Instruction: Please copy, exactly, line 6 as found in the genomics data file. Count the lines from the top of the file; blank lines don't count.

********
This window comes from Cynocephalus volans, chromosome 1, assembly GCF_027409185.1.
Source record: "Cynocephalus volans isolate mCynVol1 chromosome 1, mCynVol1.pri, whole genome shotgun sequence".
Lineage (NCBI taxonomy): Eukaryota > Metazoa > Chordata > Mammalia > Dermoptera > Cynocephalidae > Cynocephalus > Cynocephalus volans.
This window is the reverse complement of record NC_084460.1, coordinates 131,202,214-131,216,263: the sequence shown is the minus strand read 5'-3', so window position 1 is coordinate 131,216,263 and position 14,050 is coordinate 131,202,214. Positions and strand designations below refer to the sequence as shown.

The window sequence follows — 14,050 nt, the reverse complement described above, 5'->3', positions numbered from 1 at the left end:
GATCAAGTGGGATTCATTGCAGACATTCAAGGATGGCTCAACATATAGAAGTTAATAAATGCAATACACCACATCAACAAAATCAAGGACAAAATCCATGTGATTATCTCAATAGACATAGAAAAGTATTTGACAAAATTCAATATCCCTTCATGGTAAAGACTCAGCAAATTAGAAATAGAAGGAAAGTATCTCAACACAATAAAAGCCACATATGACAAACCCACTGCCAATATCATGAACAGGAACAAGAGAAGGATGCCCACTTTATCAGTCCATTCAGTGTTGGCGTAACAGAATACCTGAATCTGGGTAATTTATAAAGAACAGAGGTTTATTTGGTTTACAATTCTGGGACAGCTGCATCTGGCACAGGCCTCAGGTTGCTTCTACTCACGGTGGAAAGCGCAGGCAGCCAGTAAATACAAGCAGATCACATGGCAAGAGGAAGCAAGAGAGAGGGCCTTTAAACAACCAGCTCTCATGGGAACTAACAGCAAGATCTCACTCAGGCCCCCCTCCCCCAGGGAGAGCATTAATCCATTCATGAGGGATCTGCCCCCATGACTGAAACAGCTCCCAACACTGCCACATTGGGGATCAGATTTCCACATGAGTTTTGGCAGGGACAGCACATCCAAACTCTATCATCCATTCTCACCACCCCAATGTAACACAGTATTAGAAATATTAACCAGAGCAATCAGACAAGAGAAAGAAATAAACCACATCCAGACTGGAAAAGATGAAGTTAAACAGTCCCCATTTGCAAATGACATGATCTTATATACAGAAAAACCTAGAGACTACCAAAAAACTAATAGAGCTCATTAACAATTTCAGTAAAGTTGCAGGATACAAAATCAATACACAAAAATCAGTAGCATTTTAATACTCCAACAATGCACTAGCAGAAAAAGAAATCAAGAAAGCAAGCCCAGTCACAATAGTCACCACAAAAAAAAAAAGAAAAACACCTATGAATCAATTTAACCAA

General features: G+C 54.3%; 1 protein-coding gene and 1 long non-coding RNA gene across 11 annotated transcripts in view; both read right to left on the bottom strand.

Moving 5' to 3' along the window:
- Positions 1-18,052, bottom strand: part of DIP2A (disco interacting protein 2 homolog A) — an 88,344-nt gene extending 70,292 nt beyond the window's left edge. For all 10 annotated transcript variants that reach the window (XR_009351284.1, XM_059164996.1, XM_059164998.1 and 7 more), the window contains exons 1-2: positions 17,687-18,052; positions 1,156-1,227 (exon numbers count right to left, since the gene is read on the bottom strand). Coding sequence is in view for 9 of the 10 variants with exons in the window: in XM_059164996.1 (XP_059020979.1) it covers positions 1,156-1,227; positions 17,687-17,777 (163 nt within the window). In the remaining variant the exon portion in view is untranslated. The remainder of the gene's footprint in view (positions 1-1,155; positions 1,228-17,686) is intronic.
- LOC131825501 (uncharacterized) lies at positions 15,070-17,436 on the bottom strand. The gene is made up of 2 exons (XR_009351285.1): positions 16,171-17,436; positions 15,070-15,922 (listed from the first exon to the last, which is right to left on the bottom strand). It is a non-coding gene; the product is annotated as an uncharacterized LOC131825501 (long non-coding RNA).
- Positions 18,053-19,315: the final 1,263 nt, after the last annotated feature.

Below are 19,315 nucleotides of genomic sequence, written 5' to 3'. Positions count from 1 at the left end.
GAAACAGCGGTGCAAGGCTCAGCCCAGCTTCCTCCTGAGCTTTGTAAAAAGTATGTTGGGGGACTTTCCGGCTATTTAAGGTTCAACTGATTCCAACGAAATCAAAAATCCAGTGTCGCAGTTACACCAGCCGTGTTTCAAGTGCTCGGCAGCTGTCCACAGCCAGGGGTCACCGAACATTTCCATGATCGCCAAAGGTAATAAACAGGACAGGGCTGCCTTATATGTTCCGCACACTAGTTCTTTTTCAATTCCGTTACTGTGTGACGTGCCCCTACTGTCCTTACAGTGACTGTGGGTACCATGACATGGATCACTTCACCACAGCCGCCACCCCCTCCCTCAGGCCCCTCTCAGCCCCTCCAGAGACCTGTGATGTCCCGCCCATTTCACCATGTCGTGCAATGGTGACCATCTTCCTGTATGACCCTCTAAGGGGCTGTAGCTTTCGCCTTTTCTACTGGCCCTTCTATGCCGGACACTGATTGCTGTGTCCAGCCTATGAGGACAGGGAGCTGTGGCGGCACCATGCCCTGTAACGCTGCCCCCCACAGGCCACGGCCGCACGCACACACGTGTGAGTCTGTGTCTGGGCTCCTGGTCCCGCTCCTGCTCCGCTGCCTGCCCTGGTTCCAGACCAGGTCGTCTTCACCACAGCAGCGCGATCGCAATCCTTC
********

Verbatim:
GATCAAGTGGGATTCATTGCAGACATTCAAGGATGGCTCAACATATAGAAGTTAATAAATGCAATACACCACATCAACAAAATCAAGGACAAAATCCATGTGATTATCTCAATAGACATAGAAAAGTATTTGACAAAATTCAATATCCCTTCATGGTAAAGACTCAGCAAATTAGAAATAGAAGGAAAGTATCTCAACACAATAAAAGCCACATATGACAAACCCACTGCCAATATCATGAACAGGAACAAGAGAAGGATGCCCACTTTATCAGTCCATTCAGTGTTGGCGTAACAGAATACCTGAATCTGGGTAATTTATAAAGAACAGAGGTTTATTTGGTTTACAATTCTGGGACAGCTGCATCTGGCACAGGCCTCAGGTTGCTTCTACTCACGGTGGAAAGCGCAGGCAGCCAGTAAATACAAGCAGATCACATGGCAAGAGGAAGCAAGAGAGAGGGCCTTTAAACAACCAGCTCTCATGGGAACTAACAGCAAGATCTCACTCAGGCCCCCCTCCCCCAGGGAGAGCATTAATCCATTCATGAGGGATCTGCCCCCATGACTGAAACAGCTCCCAACACTGCCACATTGGGGATCAGATTTCCACATGAGTTTTGGCAGGGACAGCACATCCAAACTCTATCATCCATTCTCACCACCCCAATGTAACACAGTATTAGAAATATTAACCAGAGCAATCAGACAAGAGAAAGAAATAAACCACATCCAGACTGGAAAAGATGAAGTTAAACAGTCCCCATTTGCAAATGACATGATCTTATATACAGAAAAACCTAGAGACTACCAAAAAACTAATAGAGCTCATTAACAATTTCAGTAAAGTTGCAGGATACAAAATCAATACACAAAAATCAGTAGCATTTTAATACTCCAACAATGCACTAGCAGAAAAAGAAATCAAGAAAGCAAGCCCAGTCACAATAGTCACCACAAAAAAAAAAAGAAAAACACCTATGAATCAATTTAACCAA